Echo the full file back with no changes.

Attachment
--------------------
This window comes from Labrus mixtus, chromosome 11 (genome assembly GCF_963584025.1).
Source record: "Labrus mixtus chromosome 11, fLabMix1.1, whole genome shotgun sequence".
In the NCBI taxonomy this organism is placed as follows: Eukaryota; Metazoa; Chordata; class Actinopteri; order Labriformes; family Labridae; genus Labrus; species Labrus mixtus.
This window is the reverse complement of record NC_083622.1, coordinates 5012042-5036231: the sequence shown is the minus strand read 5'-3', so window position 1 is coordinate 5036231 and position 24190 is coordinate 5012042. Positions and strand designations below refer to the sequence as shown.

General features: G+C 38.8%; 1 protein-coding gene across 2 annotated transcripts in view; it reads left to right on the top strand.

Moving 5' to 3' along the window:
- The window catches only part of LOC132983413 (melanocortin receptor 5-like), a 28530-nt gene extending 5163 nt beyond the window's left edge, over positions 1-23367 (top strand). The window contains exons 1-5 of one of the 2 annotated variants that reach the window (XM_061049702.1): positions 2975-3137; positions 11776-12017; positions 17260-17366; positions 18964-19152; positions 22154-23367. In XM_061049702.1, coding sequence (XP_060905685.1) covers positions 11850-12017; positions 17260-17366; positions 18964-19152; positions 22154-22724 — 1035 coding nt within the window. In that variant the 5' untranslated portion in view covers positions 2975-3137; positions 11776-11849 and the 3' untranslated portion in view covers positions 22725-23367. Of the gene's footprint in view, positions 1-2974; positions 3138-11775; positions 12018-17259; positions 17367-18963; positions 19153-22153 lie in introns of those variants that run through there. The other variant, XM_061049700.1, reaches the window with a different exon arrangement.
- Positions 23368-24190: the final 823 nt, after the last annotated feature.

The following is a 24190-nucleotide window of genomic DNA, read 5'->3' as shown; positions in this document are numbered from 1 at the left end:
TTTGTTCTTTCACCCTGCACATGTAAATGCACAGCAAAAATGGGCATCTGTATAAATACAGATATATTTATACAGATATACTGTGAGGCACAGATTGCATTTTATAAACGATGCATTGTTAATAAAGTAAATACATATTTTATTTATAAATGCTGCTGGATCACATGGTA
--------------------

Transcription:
This window comes from Labrus mixtus, chromosome 11 (genome assembly GCF_963584025.1).
Source record: "Labrus mixtus chromosome 11, fLabMix1.1, whole genome shotgun sequence".
In the NCBI taxonomy this organism is placed as follows: Eukaryota; Metazoa; Chordata; class Actinopteri; order Labriformes; family Labridae; genus Labrus; species Labrus mixtus.
This window is the reverse complement of record NC_083622.1, coordinates 5012042-5036231: the sequence shown is the minus strand read 5'-3', so window position 1 is coordinate 5036231 and position 24190 is coordinate 5012042. Positions and strand designations below refer to the sequence as shown.

General features: G+C 38.8%; 1 protein-coding gene across 2 annotated transcripts in view; it reads left to right on the top strand.

Moving 5' to 3' along the window:
- The window catches only part of LOC132983413 (melanocortin receptor 5-like), a 28530-nt gene extending 5163 nt beyond the window's left edge, over positions 1-23367 (top strand). The window contains exons 1-5 of one of the 2 annotated variants that reach the window (XM_061049702.1): positions 2975-3137; positions 11776-12017; positions 17260-17366; positions 18964-19152; positions 22154-23367. In XM_061049702.1, coding sequence (XP_060905685.1) covers positions 11850-12017; positions 17260-17366; positions 18964-19152; positions 22154-22724 — 1035 coding nt within the window. In that variant the 5' untranslated portion in view covers positions 2975-3137; positions 11776-11849 and the 3' untranslated portion in view covers positions 22725-23367. Of the gene's footprint in view, positions 1-2974; positions 3138-11775; positions 12018-17259; positions 17367-18963; positions 19153-22153 lie in introns of those variants that run through there. The other variant, XM_061049700.1, reaches the window with a different exon arrangement.
- Positions 23368-24190: the final 823 nt, after the last annotated feature.

The following is a 24190-nucleotide window of genomic DNA, read 5'->3' as shown; positions in this document are numbered from 1 at the left end:
TTTGTTCTTTCACCCTGCACATGTAAATGCACAGCAAAAATGGGCATCTGTATAAATACAGATATATTTATACAGATATACTGTGAGGCACAGATTGCATTTTATAAACGATGCATTGTTAATAAAGTAAATACATATTTTATTTATAAATGCTGCTGGATCACATGGTA